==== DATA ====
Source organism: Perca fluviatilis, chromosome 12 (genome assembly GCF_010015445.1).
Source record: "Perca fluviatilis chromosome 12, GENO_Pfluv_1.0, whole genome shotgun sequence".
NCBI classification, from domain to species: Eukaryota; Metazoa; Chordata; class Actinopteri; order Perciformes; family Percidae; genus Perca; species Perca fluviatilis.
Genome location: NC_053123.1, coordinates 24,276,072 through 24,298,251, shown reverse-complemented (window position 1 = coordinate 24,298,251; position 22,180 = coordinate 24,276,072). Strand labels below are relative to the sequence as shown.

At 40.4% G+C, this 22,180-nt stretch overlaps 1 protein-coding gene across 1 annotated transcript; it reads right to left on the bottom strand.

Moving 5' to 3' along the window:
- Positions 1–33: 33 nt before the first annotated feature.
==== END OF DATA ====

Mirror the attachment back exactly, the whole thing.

Source organism: Perca fluviatilis, chromosome 12 (genome assembly GCF_010015445.1).
Source record: "Perca fluviatilis chromosome 12, GENO_Pfluv_1.0, whole genome shotgun sequence".
NCBI classification, from domain to species: Eukaryota; Metazoa; Chordata; class Actinopteri; order Perciformes; family Percidae; genus Perca; species Perca fluviatilis.
Genome location: NC_053123.1, coordinates 24,276,072 through 24,298,251, shown reverse-complemented (window position 1 = coordinate 24,298,251; position 22,180 = coordinate 24,276,072). Strand labels below are relative to the sequence as shown.

At 40.4% G+C, this 22,180-nt stretch overlaps 1 protein-coding gene across 1 annotated transcript; it reads right to left on the bottom strand.

Moving 5' to 3' along the window:
- Positions 1–33: 33 nt before the first annotated feature.